Wheres the After-Sale Support?

Ben Stiegler, CEO and Founder, Synertel

In my last blog, I discussed carrier accountability in delivering a working circuit on time. In some ways, that’s just the ante to the game. Customers expect nearly perfect circuit performance, particularly when all voice and data are riding a single T1.

Customers also expect accurate bills, which are readable and comprehensible to a finance or telecom manager. (Okay, pick yourself up off the floor). But sometimes there’s a big, big gap.

As I write this, my company is in month five of a “please explain this to me” situation with a client who spends upwards of $11,000 per month with a single carrier.

The client’s new CIO has been reviewing costs and can’t quite understand all the components and line-item charges relating to MPLS and Internet service delivered to a carrier-owned colo facility. We sold the project in spring 2007. It took the carrier five months to turn it up (ouch) due to building permit delays. Now, 18 months later, I can’t make sense of the bill items either.

We involved the dedicated carrier CSR, who gets paid to keep the customer happy. This person is top-tier and only handles “big juicy accounts” for this carrier. Unfortunately, a month of CSR backpedaling resulted:

CSR: “Gee, I didn’t sign the order. I don’t know. I wasn’t assigned to the account when it was turned up. Why don’t you ask the agent manager?”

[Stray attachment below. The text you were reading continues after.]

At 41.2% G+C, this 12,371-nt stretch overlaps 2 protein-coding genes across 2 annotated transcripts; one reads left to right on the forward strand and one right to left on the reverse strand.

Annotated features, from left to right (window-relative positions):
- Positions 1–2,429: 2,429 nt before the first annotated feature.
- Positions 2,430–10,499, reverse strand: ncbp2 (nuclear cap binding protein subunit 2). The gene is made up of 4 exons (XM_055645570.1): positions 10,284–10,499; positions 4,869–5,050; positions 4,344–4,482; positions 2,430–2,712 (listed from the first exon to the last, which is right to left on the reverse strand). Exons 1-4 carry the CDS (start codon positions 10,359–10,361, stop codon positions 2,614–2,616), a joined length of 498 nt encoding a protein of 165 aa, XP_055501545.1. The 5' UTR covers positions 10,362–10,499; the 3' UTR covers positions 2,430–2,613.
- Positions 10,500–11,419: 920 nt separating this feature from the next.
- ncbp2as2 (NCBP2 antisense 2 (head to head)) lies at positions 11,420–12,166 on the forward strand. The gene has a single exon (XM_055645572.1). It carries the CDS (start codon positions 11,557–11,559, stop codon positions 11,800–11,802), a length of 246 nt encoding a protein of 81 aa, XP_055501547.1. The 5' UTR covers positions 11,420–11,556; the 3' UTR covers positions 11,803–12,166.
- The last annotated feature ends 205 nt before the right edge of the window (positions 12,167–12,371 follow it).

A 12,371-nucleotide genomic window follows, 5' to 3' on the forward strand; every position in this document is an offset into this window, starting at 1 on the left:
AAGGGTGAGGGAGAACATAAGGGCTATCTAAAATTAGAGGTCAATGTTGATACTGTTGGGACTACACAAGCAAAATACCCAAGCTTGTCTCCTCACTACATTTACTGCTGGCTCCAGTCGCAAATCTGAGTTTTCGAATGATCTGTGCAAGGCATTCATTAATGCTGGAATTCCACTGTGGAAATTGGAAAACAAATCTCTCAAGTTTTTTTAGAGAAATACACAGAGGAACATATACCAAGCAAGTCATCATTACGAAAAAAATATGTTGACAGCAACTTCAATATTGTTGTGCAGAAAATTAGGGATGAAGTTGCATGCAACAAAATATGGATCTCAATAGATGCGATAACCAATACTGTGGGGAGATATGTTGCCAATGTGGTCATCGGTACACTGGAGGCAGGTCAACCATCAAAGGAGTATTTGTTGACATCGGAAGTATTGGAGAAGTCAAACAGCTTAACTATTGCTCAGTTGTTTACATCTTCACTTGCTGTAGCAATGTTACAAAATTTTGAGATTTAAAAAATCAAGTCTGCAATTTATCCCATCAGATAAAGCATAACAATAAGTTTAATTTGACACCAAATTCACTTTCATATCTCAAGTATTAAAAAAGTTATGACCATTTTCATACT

Me: “Okaaaaaay, how about getting some help from your billing and provisioning teams?”

A week later…

Provisioning team: “Here’s what’s installed.”

Me to the CSR: “Did you show this to the billing people to see if the bill accurately reflects the services installed?”

CSR: “Uh, no.”

Me:: “Does it look right to you?”

CSR: “I’m not sure.”

What’s the game here? It’s like teaching a 3-year-old to tie his shoes. Meanwhile, the client’s new CIO has got to be wondering:

  • What are they covering up?
  • Why can’t they answer a straightforward question?
  • How much have I been overcharged in the last 18 months
  • Can I trust this agent?
  • Can I trust this carrier?
  • Maybe I should rip it all out and put in AT&T.

This customer spends $132,000 annually with the carrier and can’t get a straight answer about billing for more than a month. As an agent, I’m cringing about this. All the work I’ve done over the last four years to build this account is being eroded by what the customer perceives as indifference and incompetence.

Leadership changes at customer organizations are times when vendors need to pay special attention to forming new relationships, demonstrating why, as the incumbent, they should continue to be treated as a trusted business partner. After all, the former manager at the customer is gone for a reason, sometimes performance-related … and the new person is there to do a better job.

Carriers are in an enviable business — one with a predictable recurring revenue stream. Yet, in the customer’s eyes, carriers (and agents) are often only as good as their last interaction with the customer. We have the opportunity to either build or destroy trust every time we interact with a customer. Sometimes carriers seem to forget that it’s people out there making those purchasing and renewal decisions.

Ben Stiegler is CEO and founder of Synertel, a provider of converged telephony services and equipment. He also is a member of the 2008-09 PHONE+ Channel Partners Advisory Board.

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